Botanical Name: Hoya

Common Name:  Wax plant

Plant Family: Apocynaceae


About the fascinating Hoya…

The Hoya genus contains over 500 species of flowering vines and creepers, native to tropical regions of Asia and Australia. The leaves tend to be hard and waxy to the touch, earning this genus the common names ‘wax plant’ or wax flower’. Hoya are easily identified by their umbellate flower clusters, a collection of tiny rounded star shaped blooms in a perfect umbrella formation. Most Hoya sold as houseplants are cultivars of H. carnosa (such as hindu rope, purpureo-fusca, Krimson queen), and have a strong climbing habit supported by adventitious roots.


Temperature/ Sun

Hoya like bright, indirect light, though can handle much lower light levels. However, flowering may not occur without bright light. The optimal temperature range for Hoya is 16-29℃, making it possible for Hoya to be grown in a sheltered position outside if desired, in warm temperate climates. 



Water frequently enough in spring to summer that the soil is kept lightly moist. Less so in winter- let the top few inches dry out between waterings. Misting can be useful in the warmer months to increase humidity, or use a pebble tray or keep in a high humidity area such as a bathroom. 


Growing medium

Hoya are naturally epiphytic, so use a well aerated growing medium. Potting mix cut with perlite or pumice is suitable, or try your Hoya in Leca. Purportedly, keeping hoya somewhat rootbound in a small pot will hasten flowering. 



Spurs (peduncles) grow from the axils of the leaves and stem, and though similar in appearance to stems, will eventually produce flowers. Never cut the spur, even after flowering has finished, as new flowers grow from the same tip.

Flowers are arguably the Hoya’s best feature. In houseplant varieties, clusters of tiny little chubby stars with a smaller five pointed structure on top, reflex backwards to create a tight umbrella shape, or sometimes a ball. Flowers are usually sweetly scented and may produce nectar. Colours range from white-pink, red-dark purple, yellow-orange and green. The umbels tend to hang downwards, and are usually best viewed from below.

If you are patiently waiting for your hoya to flower, bear in mind they don’t bloom until mature - 5-7 years. Ensure the plant is getting enough light and nutrients, and resist the urge to move it around. They don’t handle being relocated well, especially when flowering. 


Fertilise monthly from spring to autumn with a liquid feed, giving your Hoya a break over winter. Look at the NPK ratio on the back of a plant food bottle. It is recommended that a higher nitrogen feed be used most of the time (2:1:2, or 3:1:2). During flowering, and for the two months prior, switch to a high phosphorus feed (e.g. 5:10:3) to promote profuse blooming.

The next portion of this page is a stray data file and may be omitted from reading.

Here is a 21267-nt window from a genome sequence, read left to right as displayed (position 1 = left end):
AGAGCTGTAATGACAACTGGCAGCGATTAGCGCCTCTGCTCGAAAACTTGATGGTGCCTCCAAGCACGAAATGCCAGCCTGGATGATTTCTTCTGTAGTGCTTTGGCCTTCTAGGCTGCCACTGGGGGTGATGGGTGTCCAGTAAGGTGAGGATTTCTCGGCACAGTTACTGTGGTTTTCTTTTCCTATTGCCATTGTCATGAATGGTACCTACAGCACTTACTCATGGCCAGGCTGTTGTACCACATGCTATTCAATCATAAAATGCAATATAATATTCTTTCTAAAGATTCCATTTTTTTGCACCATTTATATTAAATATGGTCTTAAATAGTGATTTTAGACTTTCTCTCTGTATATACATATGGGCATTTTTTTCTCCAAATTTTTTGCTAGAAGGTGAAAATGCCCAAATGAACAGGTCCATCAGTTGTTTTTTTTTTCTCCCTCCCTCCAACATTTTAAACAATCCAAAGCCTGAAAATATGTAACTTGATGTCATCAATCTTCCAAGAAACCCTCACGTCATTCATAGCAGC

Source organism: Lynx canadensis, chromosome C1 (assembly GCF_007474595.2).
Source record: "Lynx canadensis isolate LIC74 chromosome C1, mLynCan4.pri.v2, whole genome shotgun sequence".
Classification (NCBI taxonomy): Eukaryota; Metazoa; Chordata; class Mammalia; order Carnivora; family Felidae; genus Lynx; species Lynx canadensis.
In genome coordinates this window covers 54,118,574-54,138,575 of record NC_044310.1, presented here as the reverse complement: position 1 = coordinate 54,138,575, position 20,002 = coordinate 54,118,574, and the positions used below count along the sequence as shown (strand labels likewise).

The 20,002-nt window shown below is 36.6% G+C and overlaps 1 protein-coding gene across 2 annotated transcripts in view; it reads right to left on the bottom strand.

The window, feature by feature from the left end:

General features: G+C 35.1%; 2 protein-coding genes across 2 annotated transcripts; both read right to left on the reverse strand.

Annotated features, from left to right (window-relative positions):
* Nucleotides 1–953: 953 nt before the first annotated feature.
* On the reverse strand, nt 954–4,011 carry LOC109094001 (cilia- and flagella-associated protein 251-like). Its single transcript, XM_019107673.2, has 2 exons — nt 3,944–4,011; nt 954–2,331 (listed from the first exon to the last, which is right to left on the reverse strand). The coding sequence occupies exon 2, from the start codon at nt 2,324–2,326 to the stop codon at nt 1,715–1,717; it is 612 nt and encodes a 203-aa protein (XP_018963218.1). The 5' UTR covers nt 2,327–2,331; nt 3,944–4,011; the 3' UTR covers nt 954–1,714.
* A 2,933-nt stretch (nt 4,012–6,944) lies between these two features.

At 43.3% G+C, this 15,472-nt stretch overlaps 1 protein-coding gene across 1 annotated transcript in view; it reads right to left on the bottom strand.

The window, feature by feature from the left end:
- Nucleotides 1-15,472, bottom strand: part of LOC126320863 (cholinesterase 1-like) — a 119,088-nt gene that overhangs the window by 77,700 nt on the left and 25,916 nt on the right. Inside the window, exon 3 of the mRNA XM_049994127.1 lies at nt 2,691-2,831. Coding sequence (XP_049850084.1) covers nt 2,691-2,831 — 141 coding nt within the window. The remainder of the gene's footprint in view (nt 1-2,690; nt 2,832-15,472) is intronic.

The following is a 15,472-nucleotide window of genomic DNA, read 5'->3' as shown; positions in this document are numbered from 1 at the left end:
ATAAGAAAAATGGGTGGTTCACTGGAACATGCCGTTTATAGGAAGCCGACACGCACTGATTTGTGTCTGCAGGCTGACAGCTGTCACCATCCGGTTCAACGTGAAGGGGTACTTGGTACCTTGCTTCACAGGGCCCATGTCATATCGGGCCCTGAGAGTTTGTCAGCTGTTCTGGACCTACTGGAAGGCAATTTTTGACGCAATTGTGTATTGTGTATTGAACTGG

Hoya are easily propagated through air-layering or stem cuttings. Take cuttings that are around 10 cm long with one or two leaves, dip in rooting hormone and plant into a well-aerated mix or start in water. Be careful not to cut the flower spur!



Mealybug, scale: Remove insects with a baby wipe or cotton bud. Spray plant down with bugtrol or neem oil

Aphids: Take plant outside and hose aphids off. Spray down with bugtrol or neem oil

Root rot, leaf drop, blackened leaves, stem dieback: Often caused by overwatering and/or poor draining soil.

Wilting or dieback of foliage: Under or over watering, can also be caused by excessive fertiliser leading to the build up of salts in the soil.


There is no need to prune Hoya, as it produces new growth from the ends of stems. Definitely don’t prune the flower spur. If your Hoya is taking over your house, or you want to create a bushier plant, you may trim stems to the desired length, though go easy- Hoya’s do not like hard pruning. The semi-soft stems of the previous year’s growth can be easily propagated from.



Hoya are considered non-toxic, and safe for children and pets. However, the waxy leaves are not easily digestible and may cause stomach upset.

On the other hand, Hoya are superior at removing common household volatile organic compounds from the air. A study from the University of Georgia tested how well 28 common houseplants removed five VOC’s (benzene, TCE, toluene, octane, and α-pinene) from the air. Hoya carnosa was ranked in the top five performing houseplants, classified as having ‘superior removal efficiency’. 









Yang, D. S., Pennisi, S. V., Son, K. C., & Kays, S. J. (2009). Screening indoor plants for volatile organic pollutant removal efficiency. HortScience, 44(5), 1377-1381.